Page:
Review: The Forgotten Garden, Kate Morton

Have y’all ever seen Wonderfalls? If you haven’t, you really should. It’s basically Dead Like Me with a better premise, a better ensemble cast (absolutely no disrespect meant to Mandy Patinkin, whom I adore — it’s the dynamics between the characters that are better, really), and a stronger sense of what kind of a show it is. Where Dead Like Me gets a bit too grim, and Pushing Daisies can be a little too sweet, Wonderfalls finds the perfect balance. Naturally it’s the one of the three that ran for the shortest time. Anyway, there is this scene in Wonderfalls where the popular girl from the protagonist’s high school is talking about her husband.

Popular girl: I mean, he’s great if I was going to make a list of what I wanted in a husband. Which I did actually. Well, Robert is that list.
Random dude who’s in love with her: He’s the man of your dreams.
Popular girl: He’s the man of my list.

Since I first watched Wonderfalls in 2006, I have had occasion to make reference to this moment on many, many occasions. Mexican food is the food of Legal Sister Anna Banana’s list. Social Sister is the girl of Captain Hammer’s list. (HA HA HA, just kidding, Social Sister! I am sure you are really the girl of his dreams!) And as it happens, Kate Morton is the author of my list. She has got dual timelines; family secrets that are slowly uncovered; Victorian England and Edwardian England and England between the wars; and, in the case of The Forgotten Garden, a cameo by Frances Hodgson Burnett.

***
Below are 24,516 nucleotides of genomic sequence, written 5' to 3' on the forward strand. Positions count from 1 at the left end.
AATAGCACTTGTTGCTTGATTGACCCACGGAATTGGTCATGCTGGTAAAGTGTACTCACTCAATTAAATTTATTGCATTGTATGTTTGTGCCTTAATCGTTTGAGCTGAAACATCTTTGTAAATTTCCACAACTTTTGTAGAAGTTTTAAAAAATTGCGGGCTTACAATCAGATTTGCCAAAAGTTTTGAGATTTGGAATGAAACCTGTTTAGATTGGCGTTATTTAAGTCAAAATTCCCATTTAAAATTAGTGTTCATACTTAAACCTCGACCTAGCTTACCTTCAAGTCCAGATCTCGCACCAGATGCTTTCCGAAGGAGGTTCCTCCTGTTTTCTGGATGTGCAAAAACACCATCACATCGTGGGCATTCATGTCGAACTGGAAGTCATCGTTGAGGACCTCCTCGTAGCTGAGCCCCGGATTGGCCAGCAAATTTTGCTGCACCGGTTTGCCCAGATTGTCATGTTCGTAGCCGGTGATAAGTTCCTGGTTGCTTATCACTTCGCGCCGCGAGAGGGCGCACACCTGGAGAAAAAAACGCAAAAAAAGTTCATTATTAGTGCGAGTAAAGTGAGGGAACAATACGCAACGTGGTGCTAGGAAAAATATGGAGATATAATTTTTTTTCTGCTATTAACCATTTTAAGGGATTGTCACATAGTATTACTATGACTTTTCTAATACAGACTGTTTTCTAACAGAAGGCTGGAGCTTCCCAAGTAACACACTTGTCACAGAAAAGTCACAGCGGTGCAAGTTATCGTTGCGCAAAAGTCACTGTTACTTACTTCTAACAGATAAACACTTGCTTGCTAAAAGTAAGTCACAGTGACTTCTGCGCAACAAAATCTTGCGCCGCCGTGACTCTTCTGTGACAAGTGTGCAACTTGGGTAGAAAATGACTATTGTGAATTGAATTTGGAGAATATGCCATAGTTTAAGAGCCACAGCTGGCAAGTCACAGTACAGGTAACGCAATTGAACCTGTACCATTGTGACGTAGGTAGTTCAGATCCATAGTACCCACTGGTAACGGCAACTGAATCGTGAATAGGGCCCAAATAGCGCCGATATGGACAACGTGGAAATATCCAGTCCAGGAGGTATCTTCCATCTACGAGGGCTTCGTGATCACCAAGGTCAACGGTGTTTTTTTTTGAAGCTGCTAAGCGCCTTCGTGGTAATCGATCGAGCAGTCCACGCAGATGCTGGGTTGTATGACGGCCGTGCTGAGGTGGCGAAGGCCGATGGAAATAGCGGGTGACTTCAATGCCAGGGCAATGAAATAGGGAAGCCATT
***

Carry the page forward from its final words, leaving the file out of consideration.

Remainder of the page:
But look, I just sailed and waded (respectively) through The Hand that First Held Mine and The Children’s Book, and although I was not entirely happy with either of them, Kate Morton’s writing and plotting simply don’t compare. (Writing and plotting in the case of O’Farrell; just writing with Byatt, sorry, Byatt, I thought Possession was brilliant though) About two-thirds of the way through The House at Riverton, which was a delightful guilty pleasure with enormous mugs of Costa coffee and chocolate twists, I started being deeply annoyed by Morton’s penchant for writing all-predicate sentences (“She paused. Angled the magnifying glass to face the sun. Caught abruptly on fire.”). Man doth not live by predicates alone. This has gotten better in The Forgotten Garden; nevertheless, every time she did it, I found it maddening out of all proportion to how terrible a flaw it really is.

Leaving out my passionate bias against disregard, for the sake of dramatic effect, of perfectly reasonable rules of writing in English (I have my eye on you, Cormac McCarthy), Kate Morton and I simply do not click. The way the characters react to the events of the book does not fall into line with my reaction to the same events, so I am always finding the characters melodramatic or weirdly apathetic. You know how with some authors, they can imbue an apparently tiny event with so much emotional depth that you ache for the characters? Kate Morton is, for me, the opposite of that. Massive events in her books, with severe repercussions all around, utterly fail to move me.

And the cameo by Frances Hodgson Burnett was hamfisted. She shows up and someone tells her about the hidden garden, and she has to go see it, of course, and when they explain it’s the particular garden of an invalid girl, she says something like “A garden that helps to cure a frail little girl! How fascinating!”